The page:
• Advertising: describe or draw attention to a product, service, or event in a public medium in order to promote sales or attendance

  • Assignments: a task given to someone as part of a job

  • Benefit: an advantage or profit gained from something

  • Better: a more excellent or effective type or quality

  • Brand: a type of product manufactured by a particular company under a particular name; an identifying name and/or mark

  • Budget: an estimate of income and expenditure for a set period of time

  • Build-Measure-Learn: the process of creating a new product, service, process, or method through continual incremental change and improvement

  • Business: an organization focused on the work that has to be done to profitably solve customer problems

  • Business Model: a design for the successful operation of a business, identifying revenue sources, customer base, products and services, operational processes, and details of financing

  • Business Model Canvas: a popular visual tool for developing new or documenting existing business models

  • Business Plan: a formal statement of a set of business goals, the reasons they are believed attainable, the plan for reaching those goals, and information about the organization or team attempting to reach those goals

  • Cash Flow: the total amount of money being transferred into and out of a business, especially as affecting liquidity

  • Change: become or make different

  • Copyright: the exclusive legal right, given to an originator or an assignee to print, publish, perform, film, or record literary, artistic, or musical material, and to authorize others to do the same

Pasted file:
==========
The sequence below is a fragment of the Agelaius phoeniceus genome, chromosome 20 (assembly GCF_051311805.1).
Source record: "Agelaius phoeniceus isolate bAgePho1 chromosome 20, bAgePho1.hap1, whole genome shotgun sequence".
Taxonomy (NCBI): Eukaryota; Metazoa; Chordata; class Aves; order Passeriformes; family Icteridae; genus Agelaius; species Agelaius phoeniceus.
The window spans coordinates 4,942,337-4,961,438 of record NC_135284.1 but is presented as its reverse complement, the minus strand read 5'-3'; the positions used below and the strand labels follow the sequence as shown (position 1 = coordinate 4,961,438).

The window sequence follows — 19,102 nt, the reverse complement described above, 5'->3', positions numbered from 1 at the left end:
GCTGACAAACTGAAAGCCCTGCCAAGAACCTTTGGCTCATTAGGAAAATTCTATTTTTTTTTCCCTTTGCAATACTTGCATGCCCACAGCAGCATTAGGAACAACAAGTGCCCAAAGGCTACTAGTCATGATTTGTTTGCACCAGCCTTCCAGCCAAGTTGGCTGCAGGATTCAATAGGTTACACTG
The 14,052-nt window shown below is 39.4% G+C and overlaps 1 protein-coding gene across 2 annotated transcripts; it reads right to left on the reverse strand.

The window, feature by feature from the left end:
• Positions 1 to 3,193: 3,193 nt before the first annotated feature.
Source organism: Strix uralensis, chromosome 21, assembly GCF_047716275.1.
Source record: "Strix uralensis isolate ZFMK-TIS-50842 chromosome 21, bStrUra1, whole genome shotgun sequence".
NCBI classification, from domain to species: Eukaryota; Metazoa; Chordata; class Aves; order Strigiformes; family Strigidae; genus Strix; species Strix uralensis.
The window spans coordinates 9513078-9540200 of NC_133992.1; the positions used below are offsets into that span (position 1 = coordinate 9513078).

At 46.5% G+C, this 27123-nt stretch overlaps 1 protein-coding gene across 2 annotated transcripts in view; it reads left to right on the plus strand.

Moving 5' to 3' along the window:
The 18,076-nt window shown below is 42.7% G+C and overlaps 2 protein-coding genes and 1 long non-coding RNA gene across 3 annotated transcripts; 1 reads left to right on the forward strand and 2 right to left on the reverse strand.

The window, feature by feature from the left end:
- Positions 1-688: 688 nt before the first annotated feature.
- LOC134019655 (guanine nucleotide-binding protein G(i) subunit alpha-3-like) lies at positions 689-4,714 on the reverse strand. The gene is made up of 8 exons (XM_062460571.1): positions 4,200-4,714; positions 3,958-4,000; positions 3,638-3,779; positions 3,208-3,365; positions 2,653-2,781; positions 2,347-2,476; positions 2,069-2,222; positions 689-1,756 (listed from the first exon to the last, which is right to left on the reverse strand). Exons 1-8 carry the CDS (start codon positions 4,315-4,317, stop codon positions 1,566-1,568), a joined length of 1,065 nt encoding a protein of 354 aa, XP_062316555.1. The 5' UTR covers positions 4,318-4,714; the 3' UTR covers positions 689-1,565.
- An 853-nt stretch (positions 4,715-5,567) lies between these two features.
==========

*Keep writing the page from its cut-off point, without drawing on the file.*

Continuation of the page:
• Core Competency: a defining capability or advantage that distinguishes a venture from its competitors

  • Cost: an amount that has to be paid or spent to buy or obtain something

  • Critical Success Factor (CSF): an element that is necessary for a venture to achieve its mission

  • Desire: strong feeling of wanting to have something that is not absolutely needed

  • Earn: obtain money or other value in return for products or services

  • Elevator Pitch: a short verbal summary used to quickly and simply define a venture, product, service, organization, or event, and its value proposition

  • Enterprise: a project or venture, typically one that is difficult or requires effort, initiative, and resourcefulness.

  • Entrepreneur: a person who organizes and operates a venture

  • Entrepreneurial Mindset: the ability to recognize opportunities for innovation and enterprise

  • Entrepreneurship: the process of starting a business venture or other organization

  • Environment: the setting or conditions in which a particular activity is carried on

  • EPSCPBC: an acronym for "Earn a Profit Solving Customer Problems Better than the Competition" ... a critical success factor for every business venture

  • Executive Summary: a short document or section of a document that summarizes a longer report or proposal or a group of related reports in such a way that readers can rapidly become acquainted with a large body of material without having to read it all

  • Exit Plan: a means of leaving a current situation after a predetermined objective has been achieved

  • Exploration: traveling in or through an unfamiliar area in order to learn about it and uncover new opportunities

  • Forecast: a prediction or estimate of future events

  • Goal: a long-term aim or desired result

  • Ideation: the process of forming ideas or concepts

  • Income Statement: a financial document that gives operating results for a specific period; it typically includes sales revenue, cost of sales, gross income, operating expenses, and earnings